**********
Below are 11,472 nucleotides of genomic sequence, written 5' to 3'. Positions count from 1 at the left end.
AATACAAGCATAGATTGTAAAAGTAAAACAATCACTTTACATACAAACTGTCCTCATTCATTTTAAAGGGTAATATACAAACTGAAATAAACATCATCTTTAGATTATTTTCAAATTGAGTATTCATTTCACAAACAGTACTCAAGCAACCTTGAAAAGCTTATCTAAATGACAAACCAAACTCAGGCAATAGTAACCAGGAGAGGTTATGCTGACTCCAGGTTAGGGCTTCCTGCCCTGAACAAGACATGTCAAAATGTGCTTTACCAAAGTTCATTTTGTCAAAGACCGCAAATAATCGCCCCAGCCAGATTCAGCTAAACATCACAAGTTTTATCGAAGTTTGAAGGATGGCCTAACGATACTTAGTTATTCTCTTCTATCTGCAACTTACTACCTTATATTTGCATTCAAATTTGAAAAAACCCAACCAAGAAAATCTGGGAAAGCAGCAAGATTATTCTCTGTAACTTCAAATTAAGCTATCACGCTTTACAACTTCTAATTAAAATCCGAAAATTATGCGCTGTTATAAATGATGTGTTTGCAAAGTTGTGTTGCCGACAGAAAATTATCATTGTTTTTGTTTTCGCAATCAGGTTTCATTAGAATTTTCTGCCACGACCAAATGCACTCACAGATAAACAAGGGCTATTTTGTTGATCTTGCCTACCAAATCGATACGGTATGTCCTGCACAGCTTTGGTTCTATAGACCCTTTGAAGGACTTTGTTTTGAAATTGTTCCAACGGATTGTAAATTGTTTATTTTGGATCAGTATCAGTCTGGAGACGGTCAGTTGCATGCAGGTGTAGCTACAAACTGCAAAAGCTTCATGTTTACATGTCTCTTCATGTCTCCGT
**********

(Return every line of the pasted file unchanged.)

Below are 11,472 nucleotides of genomic sequence, written 5' to 3'. Positions count from 1 at the left end.
AATACAAGCATAGATTGTAAAAGTAAAACAATCACTTTACATACAAACTGTCCTCATTCATTTTAAAGGGTAATATACAAACTGAAATAAACATCATCTTTAGATTATTTTCAAATTGAGTATTCATTTCACAAACAGTACTCAAGCAACCTTGAAAAGCTTATCTAAATGACAAACCAAACTCAGGCAATAGTAACCAGGAGAGGTTATGCTGACTCCAGGTTAGGGCTTCCTGCCCTGAACAAGACATGTCAAAATGTGCTTTACCAAAGTTCATTTTGTCAAAGACCGCAAATAATCGCCCCAGCCAGATTCAGCTAAACATCACAAGTTTTATCGAAGTTTGAAGGATGGCCTAACGATACTTAGTTATTCTCTTCTATCTGCAACTTACTACCTTATATTTGCATTCAAATTTGAAAAAACCCAACCAAGAAAATCTGGGAAAGCAGCAAGATTATTCTCTGTAACTTCAAATTAAGCTATCACGCTTTACAACTTCTAATTAAAATCCGAAAATTATGCGCTGTTATAAATGATGTGTTTGCAAAGTTGTGTTGCCGACAGAAAATTATCATTGTTTTTGTTTTCGCAATCAGGTTTCATTAGAATTTTCTGCCACGACCAAATGCACTCACAGATAAACAAGGGCTATTTTGTTGATCTTGCCTACCAAATCGATACGGTATGTCCTGCACAGCTTTGGTTCTATAGACCCTTTGAAGGACTTTGTTTTGAAATTGTTCCAACGGATTGTAAATTGTTTATTTTGGATCAGTATCAGTCTGGAGACGGTCAGTTGCATGCAGGTGTAGCTACAAACTGCAAAAGCTTCATGTTTACATGTCTCTTCATGTCTCCGT